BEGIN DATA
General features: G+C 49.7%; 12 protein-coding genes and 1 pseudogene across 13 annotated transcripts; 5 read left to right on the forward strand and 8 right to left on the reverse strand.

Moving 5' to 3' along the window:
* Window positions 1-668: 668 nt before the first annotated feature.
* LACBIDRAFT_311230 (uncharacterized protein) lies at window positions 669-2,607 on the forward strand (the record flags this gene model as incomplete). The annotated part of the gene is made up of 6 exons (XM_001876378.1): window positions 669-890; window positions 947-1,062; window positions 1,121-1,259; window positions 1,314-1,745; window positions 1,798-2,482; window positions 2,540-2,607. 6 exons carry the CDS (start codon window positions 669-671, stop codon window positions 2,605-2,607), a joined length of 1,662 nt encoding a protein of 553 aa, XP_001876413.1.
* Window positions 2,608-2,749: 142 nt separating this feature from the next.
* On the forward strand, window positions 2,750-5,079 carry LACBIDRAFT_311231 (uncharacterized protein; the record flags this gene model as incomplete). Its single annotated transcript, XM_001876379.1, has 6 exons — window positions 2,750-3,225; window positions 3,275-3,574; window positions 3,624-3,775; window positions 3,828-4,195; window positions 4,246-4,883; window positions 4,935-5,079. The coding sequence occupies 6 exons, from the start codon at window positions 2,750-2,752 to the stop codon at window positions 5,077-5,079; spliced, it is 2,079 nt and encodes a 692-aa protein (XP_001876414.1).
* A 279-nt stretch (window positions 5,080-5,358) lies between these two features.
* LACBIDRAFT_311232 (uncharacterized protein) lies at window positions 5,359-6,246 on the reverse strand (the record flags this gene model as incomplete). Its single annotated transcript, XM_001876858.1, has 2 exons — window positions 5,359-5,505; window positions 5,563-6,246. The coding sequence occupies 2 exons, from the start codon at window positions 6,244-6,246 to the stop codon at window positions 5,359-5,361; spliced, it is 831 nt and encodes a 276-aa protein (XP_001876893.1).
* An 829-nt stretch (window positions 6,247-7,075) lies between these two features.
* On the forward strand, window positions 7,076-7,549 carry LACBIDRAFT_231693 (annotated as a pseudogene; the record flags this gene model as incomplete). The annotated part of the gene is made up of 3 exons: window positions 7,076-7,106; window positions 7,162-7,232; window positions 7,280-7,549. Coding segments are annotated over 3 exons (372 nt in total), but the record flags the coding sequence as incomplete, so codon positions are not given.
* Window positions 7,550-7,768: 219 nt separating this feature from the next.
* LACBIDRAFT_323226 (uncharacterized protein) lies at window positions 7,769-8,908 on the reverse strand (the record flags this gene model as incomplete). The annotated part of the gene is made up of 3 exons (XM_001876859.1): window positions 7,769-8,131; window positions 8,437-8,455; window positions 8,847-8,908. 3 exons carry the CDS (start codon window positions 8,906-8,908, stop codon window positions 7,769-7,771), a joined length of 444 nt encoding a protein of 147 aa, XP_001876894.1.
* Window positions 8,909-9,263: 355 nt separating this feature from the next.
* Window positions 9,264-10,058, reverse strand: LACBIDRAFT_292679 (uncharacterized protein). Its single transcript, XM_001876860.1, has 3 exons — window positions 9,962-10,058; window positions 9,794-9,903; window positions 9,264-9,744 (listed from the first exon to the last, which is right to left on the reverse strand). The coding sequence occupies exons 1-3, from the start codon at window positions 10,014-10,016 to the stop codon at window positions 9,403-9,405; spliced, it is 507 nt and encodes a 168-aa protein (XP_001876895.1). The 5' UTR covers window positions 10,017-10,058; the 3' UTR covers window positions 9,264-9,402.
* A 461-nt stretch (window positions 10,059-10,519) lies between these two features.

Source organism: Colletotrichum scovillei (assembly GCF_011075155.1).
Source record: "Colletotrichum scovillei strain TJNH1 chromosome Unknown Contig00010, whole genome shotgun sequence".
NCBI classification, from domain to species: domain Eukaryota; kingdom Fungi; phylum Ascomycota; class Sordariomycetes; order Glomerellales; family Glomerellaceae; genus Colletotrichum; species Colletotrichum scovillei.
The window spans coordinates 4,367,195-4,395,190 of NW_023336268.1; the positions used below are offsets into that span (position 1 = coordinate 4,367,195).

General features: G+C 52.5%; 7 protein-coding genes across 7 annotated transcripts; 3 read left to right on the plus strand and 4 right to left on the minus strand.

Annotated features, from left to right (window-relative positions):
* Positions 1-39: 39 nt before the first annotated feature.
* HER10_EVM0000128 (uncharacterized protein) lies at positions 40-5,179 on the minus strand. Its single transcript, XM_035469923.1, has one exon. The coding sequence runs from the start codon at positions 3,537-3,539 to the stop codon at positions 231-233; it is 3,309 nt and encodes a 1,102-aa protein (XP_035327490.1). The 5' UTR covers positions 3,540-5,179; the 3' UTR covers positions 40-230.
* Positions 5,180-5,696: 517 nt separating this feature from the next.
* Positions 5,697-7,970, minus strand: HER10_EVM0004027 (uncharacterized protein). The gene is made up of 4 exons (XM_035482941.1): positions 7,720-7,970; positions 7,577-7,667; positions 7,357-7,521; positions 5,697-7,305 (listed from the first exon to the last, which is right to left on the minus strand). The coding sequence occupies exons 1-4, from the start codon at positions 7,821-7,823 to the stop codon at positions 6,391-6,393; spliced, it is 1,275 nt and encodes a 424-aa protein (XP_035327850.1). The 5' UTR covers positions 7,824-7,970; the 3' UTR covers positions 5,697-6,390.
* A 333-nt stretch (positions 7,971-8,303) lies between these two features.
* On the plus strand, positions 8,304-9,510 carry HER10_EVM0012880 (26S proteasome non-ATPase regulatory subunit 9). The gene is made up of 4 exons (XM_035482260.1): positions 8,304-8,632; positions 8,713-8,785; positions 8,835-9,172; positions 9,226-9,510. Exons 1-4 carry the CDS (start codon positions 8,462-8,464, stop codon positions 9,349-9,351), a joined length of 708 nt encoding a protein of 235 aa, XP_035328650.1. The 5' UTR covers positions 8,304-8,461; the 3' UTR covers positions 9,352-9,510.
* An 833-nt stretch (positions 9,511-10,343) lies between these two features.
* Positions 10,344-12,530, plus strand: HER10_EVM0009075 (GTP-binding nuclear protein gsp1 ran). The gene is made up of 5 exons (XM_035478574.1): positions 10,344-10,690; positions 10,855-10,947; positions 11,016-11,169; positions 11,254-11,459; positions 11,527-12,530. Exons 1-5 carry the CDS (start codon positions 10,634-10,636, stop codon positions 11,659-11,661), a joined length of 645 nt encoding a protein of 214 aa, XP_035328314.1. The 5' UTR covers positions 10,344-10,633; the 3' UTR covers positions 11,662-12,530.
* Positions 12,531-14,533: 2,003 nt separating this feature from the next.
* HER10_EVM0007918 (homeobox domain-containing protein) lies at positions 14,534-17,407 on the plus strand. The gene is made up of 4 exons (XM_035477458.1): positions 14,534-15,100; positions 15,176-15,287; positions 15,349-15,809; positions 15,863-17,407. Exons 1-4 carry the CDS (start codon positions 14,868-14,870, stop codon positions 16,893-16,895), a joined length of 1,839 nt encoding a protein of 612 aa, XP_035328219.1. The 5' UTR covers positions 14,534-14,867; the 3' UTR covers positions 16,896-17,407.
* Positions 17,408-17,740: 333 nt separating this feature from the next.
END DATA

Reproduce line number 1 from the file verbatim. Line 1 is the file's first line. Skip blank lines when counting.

General features: G+C 49.7%; 12 protein-coding genes and 1 pseudogene across 13 annotated transcripts; 5 read left to right on the forward strand and 8 right to left on the reverse strand.